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Superselective intra-arterial melphalan therapy for newly diagnosed and refractory retinoblastoma: results from a single institution

Authors Thampi S, Hetts, Cooke D, Stewart P, Robbins E, Banerjee A, Dubois, Char DH, Van Halbach, Matthay KK

Received 29 January 2013

Accepted for publication 11 March 2013

Published 27 May 2013 Volume 2013:7 Pages 981—989

DOI https://doi.org/10.2147/OPTH.S43398

Checked for plagiarism Yes

Review by Single-blind

Peer reviewer comments 4


Sheila Thampi,1 Steven W Hetts,3 Daniel L Cooke,3 Paul J Stewart,2 Elizabeth Robbins,1 Anuradha Banerjee,1 Steven G DuBois,1 Devron Char,2 Van Halbach,3 Katherine Matthay1

1Department of Pediatrics, 2Department of Ophthalmology, 3Department of Radiology and Biomedical Imaging, Division of Neurointerventional Radiology, University of California, San Francisco School of Medicine, San Francisco, CA, USA

Background: Intra-arterial administration of melphalan chemotherapy has shown promise in the treatment of retinoblastoma. This report describes our results using superselective intra-arterial melphalan in patients with newly diagnosed retinoblastoma and those who were treated for progression after systemic chemotherapy.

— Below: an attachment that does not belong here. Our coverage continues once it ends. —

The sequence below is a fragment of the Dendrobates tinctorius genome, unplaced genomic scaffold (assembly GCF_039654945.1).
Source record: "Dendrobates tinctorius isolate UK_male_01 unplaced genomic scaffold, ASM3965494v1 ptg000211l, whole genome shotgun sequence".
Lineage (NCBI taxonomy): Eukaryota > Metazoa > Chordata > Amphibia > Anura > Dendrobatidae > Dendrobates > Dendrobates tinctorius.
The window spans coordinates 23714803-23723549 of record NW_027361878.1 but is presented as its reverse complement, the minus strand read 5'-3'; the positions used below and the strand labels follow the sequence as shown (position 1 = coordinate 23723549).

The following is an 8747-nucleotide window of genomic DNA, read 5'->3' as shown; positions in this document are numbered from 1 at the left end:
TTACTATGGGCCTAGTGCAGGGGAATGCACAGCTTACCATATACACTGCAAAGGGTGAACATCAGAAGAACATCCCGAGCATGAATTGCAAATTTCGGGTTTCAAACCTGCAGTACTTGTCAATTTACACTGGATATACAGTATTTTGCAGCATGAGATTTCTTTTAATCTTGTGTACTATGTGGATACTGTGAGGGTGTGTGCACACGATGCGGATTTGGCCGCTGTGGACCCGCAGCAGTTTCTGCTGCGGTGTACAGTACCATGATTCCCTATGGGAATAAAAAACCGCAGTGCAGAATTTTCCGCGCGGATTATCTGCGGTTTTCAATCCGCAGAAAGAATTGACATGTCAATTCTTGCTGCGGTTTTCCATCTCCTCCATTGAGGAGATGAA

Methods: This is a retrospective review of all retinoblastoma patients treated with intra-arterial melphalan at the University of California, San Francisco from March 2010 to August 2012. Twenty eyes (16 patients) underwent 40 intra-arterial melphalan infusions, and dose was determined by age. Patients were treated at monthly intervals and received a range of 1–5 treatments. Response to therapy, toxicity, and procedural radiation exposure was assessed.
Results: All patients are alive without metastatic disease at a median follow-up of 14.5 (1–29) months. Treatment with enucleation or external beam radiation was avoided in 11/20 eyes (55%) overall [6/12 (50%) in newly diagnosed eyes and 5/8 (63%) in refractory/relapsed eyes]. Response rates (per the International Classification of Retinoblastoma) were as follows: 6/7 (86%) in groups A–C and 5/13 (38%) in groups D and E. Nonhematologic and hematologic toxicities were minimal and comparable with those in previous reports. The mean procedural radiation dose was 20.2 ± 11.9 mGy per eye per procedure.
Conclusion: Superselective intra-arterial melphalan therapy is effective for less advanced eyes but further modifications to therapy are required to improve results in eyes with advanced retinoblastoma.

Keywords: retinoblastoma, intra-arterial, melphalan

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